Your clinic notes are protected by the NHS Trusts and Primary Care Trusts (Sexually Transmitted Diseases) Directions 2000 (England). Information is not given to anyone outside the clinic without consent except in exceptional circumstances. If you test HIV antibody positive it is your choice whom you inform and when.
What about life insurance and mortgages?
The Association of British Insurers recommends its member companies not to ask, when someone is applying for life insurance, if he/she has had an HIV test, but only to inquire if someone knows they are HIV positive. Thus most people who have had a test and are negative will be able to truthfully answer, 'No', without saying whether they have had a test or not.
Is there a charge for having a test?
If the test is being done for individual health reasons it is completely free, but we do not issue a written copy of the result.
However, we make a charge if the test is for 'official reasons', and you ask us to provide a letter or certificate. This might be to support an application for a travel visa, occupational risks or life insurance, or if it has been requested by a private health doctor.
The HIV care pathway
If you are 'HIV positive' this doesn't necessarily mean that you are ill.
HIV slowly attacks the immune system, which is the body's natural defence system against infections. If the immune system is weak, there is a risk of getting ill from different infections.
You will be started on medication at one of your first appointments. This will stop HIV reproducing, and so limit the damage to the immune system.
My test is positive
If you are given an HIV positive result, you will:
- Have a discussion with a health adviser where any questions you have will be addressed. You will be given reassurance and information, and we will also tell you how your care from this point will continue.
- If you feel able to cope on that day, you will also meet the HIV nurses who can offer further information, reassurances and who will take some baseline blood tests so we can assess your general health.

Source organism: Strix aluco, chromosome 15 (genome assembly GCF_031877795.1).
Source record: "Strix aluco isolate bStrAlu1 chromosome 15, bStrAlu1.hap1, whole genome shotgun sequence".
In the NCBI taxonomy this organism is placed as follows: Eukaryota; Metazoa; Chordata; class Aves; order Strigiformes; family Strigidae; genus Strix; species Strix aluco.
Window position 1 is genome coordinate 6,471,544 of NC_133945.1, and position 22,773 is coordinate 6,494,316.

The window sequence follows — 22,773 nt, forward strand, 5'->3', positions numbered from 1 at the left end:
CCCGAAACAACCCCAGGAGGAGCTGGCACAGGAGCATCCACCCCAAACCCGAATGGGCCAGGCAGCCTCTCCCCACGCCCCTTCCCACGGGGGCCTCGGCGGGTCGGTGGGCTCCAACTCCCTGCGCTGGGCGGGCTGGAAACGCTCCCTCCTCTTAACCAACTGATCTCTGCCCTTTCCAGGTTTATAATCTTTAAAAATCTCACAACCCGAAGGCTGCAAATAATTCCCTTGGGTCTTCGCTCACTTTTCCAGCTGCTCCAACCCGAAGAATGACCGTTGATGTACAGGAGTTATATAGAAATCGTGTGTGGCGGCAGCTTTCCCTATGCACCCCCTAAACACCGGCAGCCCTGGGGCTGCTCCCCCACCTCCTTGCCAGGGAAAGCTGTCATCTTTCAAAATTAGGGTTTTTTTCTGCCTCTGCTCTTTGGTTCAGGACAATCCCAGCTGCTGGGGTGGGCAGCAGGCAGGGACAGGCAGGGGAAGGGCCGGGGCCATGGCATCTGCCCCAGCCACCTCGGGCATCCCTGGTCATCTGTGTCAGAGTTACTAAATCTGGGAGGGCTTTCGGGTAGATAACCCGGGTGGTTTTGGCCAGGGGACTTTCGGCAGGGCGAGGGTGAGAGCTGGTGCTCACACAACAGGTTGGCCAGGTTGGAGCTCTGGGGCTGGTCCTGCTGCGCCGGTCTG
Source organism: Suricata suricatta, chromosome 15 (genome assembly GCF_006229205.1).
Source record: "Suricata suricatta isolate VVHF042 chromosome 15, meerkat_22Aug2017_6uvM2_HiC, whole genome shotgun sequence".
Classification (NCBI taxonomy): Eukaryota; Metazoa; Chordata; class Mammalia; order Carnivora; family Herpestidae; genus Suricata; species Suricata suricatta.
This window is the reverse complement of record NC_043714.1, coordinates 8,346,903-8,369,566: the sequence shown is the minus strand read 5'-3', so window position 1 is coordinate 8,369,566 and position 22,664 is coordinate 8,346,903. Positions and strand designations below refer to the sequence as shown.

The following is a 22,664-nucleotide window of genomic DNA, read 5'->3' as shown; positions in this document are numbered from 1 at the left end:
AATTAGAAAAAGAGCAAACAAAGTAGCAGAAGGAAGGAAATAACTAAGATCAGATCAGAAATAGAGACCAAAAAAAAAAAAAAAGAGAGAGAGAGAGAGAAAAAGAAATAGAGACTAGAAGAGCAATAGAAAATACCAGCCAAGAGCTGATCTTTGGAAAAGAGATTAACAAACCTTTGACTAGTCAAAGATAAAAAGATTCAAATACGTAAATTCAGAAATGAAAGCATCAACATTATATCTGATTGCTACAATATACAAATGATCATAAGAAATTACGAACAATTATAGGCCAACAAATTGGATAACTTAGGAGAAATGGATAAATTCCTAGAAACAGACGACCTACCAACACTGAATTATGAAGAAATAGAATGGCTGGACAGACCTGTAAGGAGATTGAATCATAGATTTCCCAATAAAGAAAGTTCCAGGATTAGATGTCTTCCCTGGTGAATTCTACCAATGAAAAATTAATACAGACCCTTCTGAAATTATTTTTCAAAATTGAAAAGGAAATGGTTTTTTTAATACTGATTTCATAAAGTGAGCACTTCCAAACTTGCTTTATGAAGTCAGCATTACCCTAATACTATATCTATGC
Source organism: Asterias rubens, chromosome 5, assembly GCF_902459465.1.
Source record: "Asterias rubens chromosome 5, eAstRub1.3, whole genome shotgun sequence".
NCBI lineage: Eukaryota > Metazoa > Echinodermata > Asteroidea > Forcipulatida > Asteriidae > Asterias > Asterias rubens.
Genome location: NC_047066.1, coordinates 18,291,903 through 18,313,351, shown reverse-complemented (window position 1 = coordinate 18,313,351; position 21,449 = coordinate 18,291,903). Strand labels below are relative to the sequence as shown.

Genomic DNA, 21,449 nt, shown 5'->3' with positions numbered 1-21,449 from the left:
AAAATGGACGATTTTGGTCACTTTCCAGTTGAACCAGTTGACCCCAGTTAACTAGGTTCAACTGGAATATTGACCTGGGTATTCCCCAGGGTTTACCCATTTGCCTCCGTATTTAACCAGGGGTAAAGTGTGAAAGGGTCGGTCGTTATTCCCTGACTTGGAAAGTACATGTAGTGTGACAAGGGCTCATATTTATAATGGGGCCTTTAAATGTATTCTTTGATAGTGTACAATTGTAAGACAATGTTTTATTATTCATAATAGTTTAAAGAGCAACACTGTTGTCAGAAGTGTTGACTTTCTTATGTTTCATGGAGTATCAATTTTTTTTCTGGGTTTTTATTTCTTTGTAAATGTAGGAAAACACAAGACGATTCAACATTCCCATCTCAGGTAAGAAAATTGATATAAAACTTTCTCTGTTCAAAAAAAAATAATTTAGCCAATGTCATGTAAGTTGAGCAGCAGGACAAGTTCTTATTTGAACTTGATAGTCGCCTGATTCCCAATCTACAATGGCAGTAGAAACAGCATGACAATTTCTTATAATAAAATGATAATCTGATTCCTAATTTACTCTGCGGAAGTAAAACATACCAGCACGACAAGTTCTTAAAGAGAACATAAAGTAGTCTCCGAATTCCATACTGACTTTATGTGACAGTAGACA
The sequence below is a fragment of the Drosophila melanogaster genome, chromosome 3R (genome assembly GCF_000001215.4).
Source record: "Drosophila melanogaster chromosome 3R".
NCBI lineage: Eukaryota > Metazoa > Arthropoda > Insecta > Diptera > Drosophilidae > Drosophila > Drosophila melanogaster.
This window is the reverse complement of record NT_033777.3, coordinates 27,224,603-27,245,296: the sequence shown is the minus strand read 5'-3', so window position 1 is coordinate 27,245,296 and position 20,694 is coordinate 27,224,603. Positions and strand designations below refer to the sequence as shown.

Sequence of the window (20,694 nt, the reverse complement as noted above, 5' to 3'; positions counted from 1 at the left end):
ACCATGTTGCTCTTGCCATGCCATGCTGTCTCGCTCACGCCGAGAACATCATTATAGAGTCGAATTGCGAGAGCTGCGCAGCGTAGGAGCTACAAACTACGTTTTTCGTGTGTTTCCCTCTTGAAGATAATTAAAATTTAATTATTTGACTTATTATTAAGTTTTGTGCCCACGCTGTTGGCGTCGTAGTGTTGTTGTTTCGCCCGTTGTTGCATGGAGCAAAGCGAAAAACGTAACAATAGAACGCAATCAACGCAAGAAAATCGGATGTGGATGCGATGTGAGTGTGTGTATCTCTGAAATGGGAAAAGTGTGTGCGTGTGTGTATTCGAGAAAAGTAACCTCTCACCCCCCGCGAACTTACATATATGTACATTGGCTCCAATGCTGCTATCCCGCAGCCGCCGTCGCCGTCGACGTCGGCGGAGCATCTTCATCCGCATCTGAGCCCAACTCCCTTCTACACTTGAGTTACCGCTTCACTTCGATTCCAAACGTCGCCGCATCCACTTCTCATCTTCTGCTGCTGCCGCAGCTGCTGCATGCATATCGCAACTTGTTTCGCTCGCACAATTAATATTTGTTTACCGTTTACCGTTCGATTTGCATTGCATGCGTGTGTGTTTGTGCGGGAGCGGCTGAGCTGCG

- You will be given an appointment in two weeks’ time to see a doctor. At the appointment, your doctor will discuss your blood test results, perform a general examination and discuss starting treatment.
- You will also see the HIV pharmacist who will discuss the treatment in more detail.
Keeping an eye on your health
From someone's physical appearance, you can't tell if they have HIV or not. And you can't always know how good their health is.
But blood tests can show how HIV is affecting your health. Even if you're not taking treatments, it's important to have two blood tests done regularly.
The first is called the CD4 count and is a measure of the strength of your immune system. When the immune system is strong, the CD4 count is higher.
The second is the viral load test. It's a measure of the number of copies of HIV in a sample of blood. The lower it is the better.
Do I need to take treatments?
The drugs used to treat HIV are often called 'combination therapy'. That's because people usually take a combination of three drugs at the same time.
We recommend that everyone who has HIV starts taking combination therapy straightaway regardless of their CD4 or viral load.
If we find that your CD4 is less than 200, you will be given some antibiotics to protect you from a serious chest infection.
Importantly, we need to monitor you regularly - whether you are on treatment or not - and it is essential that you attend further appointments.
Services for HIV Positive people
Medical needs vary for different people at different times. The doctor who sees you can provide:
- More information about HIV and current recommendations for follow-up and treatment.
- A full medical assessment including history, examination, routine blood tests and any other investigations required.
- Explain the results of your tests and advise you on the most appropriate action and follow-up.